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WEBISODE 1

Trainees talk about their first days at basic training to include seeing a drill sergeant for the first time and the trainees’ first haircuts.

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WEBISODE 1

Trainees talk about their first days at basic training to include seeing a drill sergeant for the first time and the trainees’ first haircuts.

I’m Private Harvey Degree Junior; I’m from Shelby, North Carolina and I just entered basic training at Fort Knox, Kentucky.
I’m Private David Wilk; from Leavenworth, Kansas and I just entered basic training at Fort Knox.
Degree: When we first got off the bus it was a rush. We were a little intimidated. The first thing we saw was that infamous like ‘brown brim hat’ and were like ‘Oh this drill sergeant, we are gonna be in for it.’
Wilk: Getting off the bus it felt good at first and then after a while when you’re finally realize that you’re away from family you start feeling a little bit more away from everything but after a while it goes away you get used to being here.
Degree: When I was getting my first haircut, I felt uniform. I felt as a team, we were all the same, and we’re all going to start the same.
Wilk: My hair was short enough because I started getting the military cut before I came. But then they pretty much went all out, and I didn’t know my head was so white.
Degree: When we were first issued our uniforms and boots it felt really good. It made us feel more welcomed to the Army. It gave us a sense of Honor.
Wilk: To put our name and the U.S. Army and the flag on there, it felt pretty good putting it on. Because then the drill instructors could know who you are instead of just calling you by line number at first.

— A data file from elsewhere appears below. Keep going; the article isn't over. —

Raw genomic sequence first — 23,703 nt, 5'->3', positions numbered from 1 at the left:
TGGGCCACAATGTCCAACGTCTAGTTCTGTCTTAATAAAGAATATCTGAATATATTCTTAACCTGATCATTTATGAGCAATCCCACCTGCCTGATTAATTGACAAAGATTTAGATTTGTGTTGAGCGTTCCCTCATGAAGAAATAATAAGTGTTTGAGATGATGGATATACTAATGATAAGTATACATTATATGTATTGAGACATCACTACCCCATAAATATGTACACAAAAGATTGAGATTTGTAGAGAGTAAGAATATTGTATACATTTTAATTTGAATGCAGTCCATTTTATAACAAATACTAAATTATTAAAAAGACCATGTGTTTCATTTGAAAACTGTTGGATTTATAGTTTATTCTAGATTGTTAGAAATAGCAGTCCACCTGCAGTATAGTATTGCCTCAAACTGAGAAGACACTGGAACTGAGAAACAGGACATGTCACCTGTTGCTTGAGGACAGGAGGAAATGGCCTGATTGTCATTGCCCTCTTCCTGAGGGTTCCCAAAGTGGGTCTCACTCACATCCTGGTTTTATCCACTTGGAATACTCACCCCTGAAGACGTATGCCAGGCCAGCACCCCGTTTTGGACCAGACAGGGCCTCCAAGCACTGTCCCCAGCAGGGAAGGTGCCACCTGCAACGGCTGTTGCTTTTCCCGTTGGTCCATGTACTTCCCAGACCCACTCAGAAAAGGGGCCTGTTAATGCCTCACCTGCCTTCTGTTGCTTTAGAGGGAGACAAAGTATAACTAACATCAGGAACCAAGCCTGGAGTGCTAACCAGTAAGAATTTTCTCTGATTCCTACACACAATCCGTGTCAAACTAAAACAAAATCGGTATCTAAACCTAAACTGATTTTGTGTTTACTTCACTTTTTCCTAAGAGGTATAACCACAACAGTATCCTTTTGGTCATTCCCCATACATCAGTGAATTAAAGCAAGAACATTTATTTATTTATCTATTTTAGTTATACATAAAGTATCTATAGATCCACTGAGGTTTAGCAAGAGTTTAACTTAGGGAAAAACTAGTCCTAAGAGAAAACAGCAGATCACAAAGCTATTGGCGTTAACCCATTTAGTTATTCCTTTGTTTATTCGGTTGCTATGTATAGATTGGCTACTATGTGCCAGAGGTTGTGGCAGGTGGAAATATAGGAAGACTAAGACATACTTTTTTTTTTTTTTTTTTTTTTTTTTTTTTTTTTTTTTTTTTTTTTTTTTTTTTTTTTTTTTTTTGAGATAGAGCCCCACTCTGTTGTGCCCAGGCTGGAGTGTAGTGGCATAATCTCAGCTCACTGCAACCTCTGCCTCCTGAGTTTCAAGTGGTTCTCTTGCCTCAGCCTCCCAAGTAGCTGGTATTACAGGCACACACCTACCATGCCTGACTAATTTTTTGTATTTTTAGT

Degree: It really did feel good you were wearing a uniform. That many people are living for everyday; that live by the values. It more than just a linen.
Wilk: Drill and Ceremony is a lot harder than it looks. But my mom was in the Army, and she helped me before I left, so I had some stuff to go on, so it was easier for me to transition into what the instructors we telling us to do.
Degree: The hardest part about Drill and Ceremony is keeping everyone in line and straight and focused and keeping our feet the correct distances from each other. It has its ups and downs, I feel myself getting better. I feel the men working together, like working together more as a team.
Wilk: We got a whole bunch of different people (that) we’re gathering from all over the world, all over the United States. Just trying to get together.
Degree: All we have to do is follow the simple instructions and each day will go by, like a breeze. I’m just taking it one day at a time.
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